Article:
Thinking on paper

My mum taught me to appreciate paper early. To riffle through blank journals and pinch the sheets between my finger pads. To consider pulp and fiber. To notice how a pen flows smoothly here while it bucks and protests there. Since, I’ve met and felt quite intensely about so many different papers.
French toilet paper – crisp, waxy, impractically nonabsorbent and harsh. Little Italy deli sandwiches wrapped in thick white paper, once, sliced in half, then wrapped again. In Pakistan, at nine, I cut my finger in class and the teacher bound it in green crepe paper, which, as I watched in horror, turned black with my blood.
Fibrous, mud colored hand towels in bus station bathrooms. Hand made papers in the flat files of Tallas, marbleized in Brazil — $80 a sheet. Small edition books with cream-colored papers printed with scarlet initial caps and black, debossed, letter set type. The lox-colored pages of the Financial Times. A dental bib with its little necklace of steel balls and alligator clips. Heavy vellum that takes soft lead like a dream, then smears posterity. Sculpted papers at the Dieu Donné paper mill, tectonic layers thick as egg cartons. Ridged passport pages. Anachronistic rolls of brown paper in the butcher shop. Stationary, too good to use.
Silk-screened banana leaves on pre-war wallpapers. Foot thick stacks of tissue paper on a store counter, enfolding plates, glasses, lingerie, soft as carnation petals. The dehumanizing feel of a paper-covered examination table sticking to my buttocks. Gridded, oily pages of a Chinese composition book. Toothpick thin strips of heavy stock for sampling essential oils at the perfumery. Distant newspapers packed with an ebay purchase, stale with old cigarette smoke.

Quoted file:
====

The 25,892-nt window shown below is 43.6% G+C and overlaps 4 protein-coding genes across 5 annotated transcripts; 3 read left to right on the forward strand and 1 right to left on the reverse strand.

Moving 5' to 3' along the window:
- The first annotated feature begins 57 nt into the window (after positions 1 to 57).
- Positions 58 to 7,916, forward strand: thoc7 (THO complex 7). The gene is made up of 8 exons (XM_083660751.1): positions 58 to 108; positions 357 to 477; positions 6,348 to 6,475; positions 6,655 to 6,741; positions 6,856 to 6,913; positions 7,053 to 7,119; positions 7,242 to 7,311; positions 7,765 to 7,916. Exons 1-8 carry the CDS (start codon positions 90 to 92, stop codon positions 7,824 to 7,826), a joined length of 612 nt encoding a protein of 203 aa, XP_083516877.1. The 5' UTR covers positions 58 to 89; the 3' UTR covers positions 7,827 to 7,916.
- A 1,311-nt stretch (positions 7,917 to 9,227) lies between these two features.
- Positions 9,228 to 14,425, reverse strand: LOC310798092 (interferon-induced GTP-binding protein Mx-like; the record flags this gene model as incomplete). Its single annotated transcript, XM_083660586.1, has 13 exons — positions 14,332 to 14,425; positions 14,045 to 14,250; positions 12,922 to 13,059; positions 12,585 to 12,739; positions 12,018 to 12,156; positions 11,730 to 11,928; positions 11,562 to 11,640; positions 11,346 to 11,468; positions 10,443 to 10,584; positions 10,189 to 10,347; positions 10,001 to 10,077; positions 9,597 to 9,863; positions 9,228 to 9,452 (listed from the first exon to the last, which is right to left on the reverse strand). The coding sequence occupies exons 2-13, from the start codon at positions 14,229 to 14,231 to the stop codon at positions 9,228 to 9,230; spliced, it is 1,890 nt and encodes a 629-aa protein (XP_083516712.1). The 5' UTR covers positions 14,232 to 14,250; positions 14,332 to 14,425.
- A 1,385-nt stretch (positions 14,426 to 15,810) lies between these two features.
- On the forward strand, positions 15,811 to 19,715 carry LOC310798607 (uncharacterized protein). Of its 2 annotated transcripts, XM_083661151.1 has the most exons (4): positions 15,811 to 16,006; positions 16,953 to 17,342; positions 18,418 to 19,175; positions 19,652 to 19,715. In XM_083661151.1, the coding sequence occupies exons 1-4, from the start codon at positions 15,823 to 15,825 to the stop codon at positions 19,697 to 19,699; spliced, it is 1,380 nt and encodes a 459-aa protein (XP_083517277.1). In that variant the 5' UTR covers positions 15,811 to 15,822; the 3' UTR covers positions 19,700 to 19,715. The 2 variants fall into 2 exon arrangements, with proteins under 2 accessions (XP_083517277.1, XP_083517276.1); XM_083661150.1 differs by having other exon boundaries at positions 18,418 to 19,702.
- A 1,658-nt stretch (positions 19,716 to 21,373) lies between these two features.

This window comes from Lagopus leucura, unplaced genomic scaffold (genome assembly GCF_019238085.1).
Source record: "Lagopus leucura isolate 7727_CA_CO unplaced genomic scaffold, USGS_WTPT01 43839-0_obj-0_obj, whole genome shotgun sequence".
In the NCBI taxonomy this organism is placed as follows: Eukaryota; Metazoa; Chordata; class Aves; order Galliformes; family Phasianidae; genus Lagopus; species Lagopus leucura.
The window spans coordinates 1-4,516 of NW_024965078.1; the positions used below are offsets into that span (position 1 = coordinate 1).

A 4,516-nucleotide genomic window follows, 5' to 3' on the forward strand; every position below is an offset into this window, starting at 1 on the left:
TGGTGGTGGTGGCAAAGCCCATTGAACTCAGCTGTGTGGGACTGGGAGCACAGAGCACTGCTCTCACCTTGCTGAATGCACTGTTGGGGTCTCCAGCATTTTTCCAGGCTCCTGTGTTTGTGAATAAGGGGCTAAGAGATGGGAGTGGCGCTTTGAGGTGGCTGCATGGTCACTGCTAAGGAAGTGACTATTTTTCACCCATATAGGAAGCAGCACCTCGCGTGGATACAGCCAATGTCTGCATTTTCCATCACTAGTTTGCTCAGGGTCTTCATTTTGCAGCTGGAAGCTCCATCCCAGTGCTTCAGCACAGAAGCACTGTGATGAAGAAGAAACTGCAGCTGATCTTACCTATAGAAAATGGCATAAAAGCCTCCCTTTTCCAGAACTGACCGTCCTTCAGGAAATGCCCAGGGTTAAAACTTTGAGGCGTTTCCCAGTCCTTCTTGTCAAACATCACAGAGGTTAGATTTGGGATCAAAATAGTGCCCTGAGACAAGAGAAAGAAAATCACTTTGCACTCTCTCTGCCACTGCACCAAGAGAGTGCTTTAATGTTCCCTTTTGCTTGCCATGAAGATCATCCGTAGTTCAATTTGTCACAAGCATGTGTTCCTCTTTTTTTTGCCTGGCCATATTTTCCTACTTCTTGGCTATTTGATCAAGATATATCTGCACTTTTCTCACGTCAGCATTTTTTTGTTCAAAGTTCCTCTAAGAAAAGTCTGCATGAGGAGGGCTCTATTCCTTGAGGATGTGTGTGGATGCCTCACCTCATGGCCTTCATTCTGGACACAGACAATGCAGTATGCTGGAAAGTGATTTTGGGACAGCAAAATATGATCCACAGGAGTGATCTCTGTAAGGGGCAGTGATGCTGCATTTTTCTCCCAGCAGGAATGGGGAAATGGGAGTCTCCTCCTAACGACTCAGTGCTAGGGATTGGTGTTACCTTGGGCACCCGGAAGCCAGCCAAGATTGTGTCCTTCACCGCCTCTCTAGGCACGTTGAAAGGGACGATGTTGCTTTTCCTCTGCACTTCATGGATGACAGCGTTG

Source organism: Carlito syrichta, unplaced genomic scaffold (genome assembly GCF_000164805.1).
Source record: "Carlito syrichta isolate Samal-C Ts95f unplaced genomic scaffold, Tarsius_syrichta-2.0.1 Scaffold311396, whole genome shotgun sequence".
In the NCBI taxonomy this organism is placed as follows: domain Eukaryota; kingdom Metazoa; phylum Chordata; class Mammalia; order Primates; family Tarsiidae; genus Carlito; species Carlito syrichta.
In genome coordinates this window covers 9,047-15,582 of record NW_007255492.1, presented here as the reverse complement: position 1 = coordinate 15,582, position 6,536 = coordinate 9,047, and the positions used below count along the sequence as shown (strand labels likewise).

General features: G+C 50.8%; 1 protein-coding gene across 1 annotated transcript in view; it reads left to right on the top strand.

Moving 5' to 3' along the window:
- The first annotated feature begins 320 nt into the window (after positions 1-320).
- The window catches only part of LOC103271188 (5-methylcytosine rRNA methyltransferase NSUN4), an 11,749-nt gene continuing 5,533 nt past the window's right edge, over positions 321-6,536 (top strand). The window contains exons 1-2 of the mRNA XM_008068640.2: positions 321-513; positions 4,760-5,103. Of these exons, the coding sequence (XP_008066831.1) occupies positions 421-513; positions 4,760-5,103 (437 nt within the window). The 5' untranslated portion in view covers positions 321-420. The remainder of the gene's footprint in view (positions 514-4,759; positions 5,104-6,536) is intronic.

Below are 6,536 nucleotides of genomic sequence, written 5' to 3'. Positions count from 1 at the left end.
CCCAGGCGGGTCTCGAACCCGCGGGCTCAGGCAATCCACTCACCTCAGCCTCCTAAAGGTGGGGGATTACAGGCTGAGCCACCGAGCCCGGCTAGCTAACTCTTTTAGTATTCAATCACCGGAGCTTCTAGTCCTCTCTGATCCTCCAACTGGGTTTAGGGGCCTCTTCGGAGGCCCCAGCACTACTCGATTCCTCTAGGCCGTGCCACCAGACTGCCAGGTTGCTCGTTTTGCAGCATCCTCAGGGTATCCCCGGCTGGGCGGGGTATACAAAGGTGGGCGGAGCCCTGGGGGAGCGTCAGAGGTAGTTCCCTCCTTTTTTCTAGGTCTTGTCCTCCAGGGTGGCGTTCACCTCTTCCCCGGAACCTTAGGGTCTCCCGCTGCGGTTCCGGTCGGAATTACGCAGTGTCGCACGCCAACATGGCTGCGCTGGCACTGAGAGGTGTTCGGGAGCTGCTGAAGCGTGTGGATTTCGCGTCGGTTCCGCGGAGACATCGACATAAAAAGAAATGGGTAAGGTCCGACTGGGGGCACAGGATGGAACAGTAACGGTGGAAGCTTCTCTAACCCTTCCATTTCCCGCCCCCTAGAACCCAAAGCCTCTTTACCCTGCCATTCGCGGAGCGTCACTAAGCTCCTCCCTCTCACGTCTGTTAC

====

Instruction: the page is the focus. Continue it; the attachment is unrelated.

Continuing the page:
My grandmother at her desk, shredding old accounts payable into confetti with her aluminum ruler. The savage shock of a paper cut. Bond. Hot pressed bond. The sinful indulgence of any paper over 300 lbs. Architects’ amber tracing paper ripped from rolls screwed to the drafting table, soon spidery with the lines of 6H mechanical lead and Rapidograph ink. Drawing on paper restaurant tablecloths with a roller ball pen. Collecting shirt cardboard. Foreign bank notes. Ancient craftsmen in folded newspaper hats. The heady smell of musty, rare books.
Paper balls lurking in the toes of new shoes. Kids’ papier maché over withering balloons. The lottery tickets, fractioned over and again, in the Treasure of Sierra Madre. Fish and chips in a vinegary newsprint cone. The grimness of motel glasses wrapped and sanitized for my protection. The surefire excitement of florist paper, encircling roses. Ripping open a fresh 8 1/2 by 11 brick to feed the printer. The corpse of a forgotten note to self, transformed and illegible in the pocket of freshly laundered jeans.
The trembling promise and snowy expanse of a virgin journal.